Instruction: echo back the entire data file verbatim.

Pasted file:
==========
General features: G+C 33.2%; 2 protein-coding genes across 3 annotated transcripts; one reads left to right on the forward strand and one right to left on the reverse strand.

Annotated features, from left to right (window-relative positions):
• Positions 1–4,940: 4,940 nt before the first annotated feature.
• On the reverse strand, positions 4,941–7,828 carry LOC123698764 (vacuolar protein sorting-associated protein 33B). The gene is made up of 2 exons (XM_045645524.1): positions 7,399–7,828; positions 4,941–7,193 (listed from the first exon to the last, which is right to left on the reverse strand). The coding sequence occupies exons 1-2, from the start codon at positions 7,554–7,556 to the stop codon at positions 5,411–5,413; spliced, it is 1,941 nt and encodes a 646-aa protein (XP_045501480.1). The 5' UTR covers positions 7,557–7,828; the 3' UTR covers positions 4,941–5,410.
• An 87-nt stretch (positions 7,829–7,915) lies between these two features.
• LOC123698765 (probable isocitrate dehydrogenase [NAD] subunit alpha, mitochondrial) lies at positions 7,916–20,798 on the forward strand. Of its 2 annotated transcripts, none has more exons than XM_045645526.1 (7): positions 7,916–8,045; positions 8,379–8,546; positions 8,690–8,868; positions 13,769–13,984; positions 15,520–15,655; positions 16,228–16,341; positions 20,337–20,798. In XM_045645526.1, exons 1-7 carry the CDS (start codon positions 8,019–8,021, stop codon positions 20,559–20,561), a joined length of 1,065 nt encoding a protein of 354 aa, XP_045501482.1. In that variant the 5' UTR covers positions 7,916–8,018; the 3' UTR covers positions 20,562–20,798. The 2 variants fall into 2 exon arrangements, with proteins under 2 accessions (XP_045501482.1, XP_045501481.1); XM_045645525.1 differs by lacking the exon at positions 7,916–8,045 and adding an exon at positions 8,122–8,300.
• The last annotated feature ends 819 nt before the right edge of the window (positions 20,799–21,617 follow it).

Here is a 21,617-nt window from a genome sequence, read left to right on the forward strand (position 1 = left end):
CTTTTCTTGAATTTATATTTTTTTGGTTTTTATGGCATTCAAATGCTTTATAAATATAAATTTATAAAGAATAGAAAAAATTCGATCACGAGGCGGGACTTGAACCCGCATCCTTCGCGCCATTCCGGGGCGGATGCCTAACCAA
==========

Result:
General features: G+C 33.2%; 2 protein-coding genes across 3 annotated transcripts; one reads left to right on the forward strand and one right to left on the reverse strand.

Annotated features, from left to right (window-relative positions):
• Positions 1–4,940: 4,940 nt before the first annotated feature.
• On the reverse strand, positions 4,941–7,828 carry LOC123698764 (vacuolar protein sorting-associated protein 33B). The gene is made up of 2 exons (XM_045645524.1): positions 7,399–7,828; positions 4,941–7,193 (listed from the first exon to the last, which is right to left on the reverse strand). The coding sequence occupies exons 1-2, from the start codon at positions 7,554–7,556 to the stop codon at positions 5,411–5,413; spliced, it is 1,941 nt and encodes a 646-aa protein (XP_045501480.1). The 5' UTR covers positions 7,557–7,828; the 3' UTR covers positions 4,941–5,410.
• An 87-nt stretch (positions 7,829–7,915) lies between these two features.
• LOC123698765 (probable isocitrate dehydrogenase [NAD] subunit alpha, mitochondrial) lies at positions 7,916–20,798 on the forward strand. Of its 2 annotated transcripts, none has more exons than XM_045645526.1 (7): positions 7,916–8,045; positions 8,379–8,546; positions 8,690–8,868; positions 13,769–13,984; positions 15,520–15,655; positions 16,228–16,341; positions 20,337–20,798. In XM_045645526.1, exons 1-7 carry the CDS (start codon positions 8,019–8,021, stop codon positions 20,559–20,561), a joined length of 1,065 nt encoding a protein of 354 aa, XP_045501482.1. In that variant the 5' UTR covers positions 7,916–8,018; the 3' UTR covers positions 20,562–20,798. The 2 variants fall into 2 exon arrangements, with proteins under 2 accessions (XP_045501482.1, XP_045501481.1); XM_045645525.1 differs by lacking the exon at positions 7,916–8,045 and adding an exon at positions 8,122–8,300.
• The last annotated feature ends 819 nt before the right edge of the window (positions 20,799–21,617 follow it).

Here is a 21,617-nt window from a genome sequence, read left to right on the forward strand (position 1 = left end):
CTTTTCTTGAATTTATATTTTTTTGGTTTTTATGGCATTCAAATGCTTTATAAATATAAATTTATAAAGAATAGAAAAAATTCGATCACGAGGCGGGACTTGAACCCGCATCCTTCGCGCCATTCCGGGGCGGATGCCTAACCAA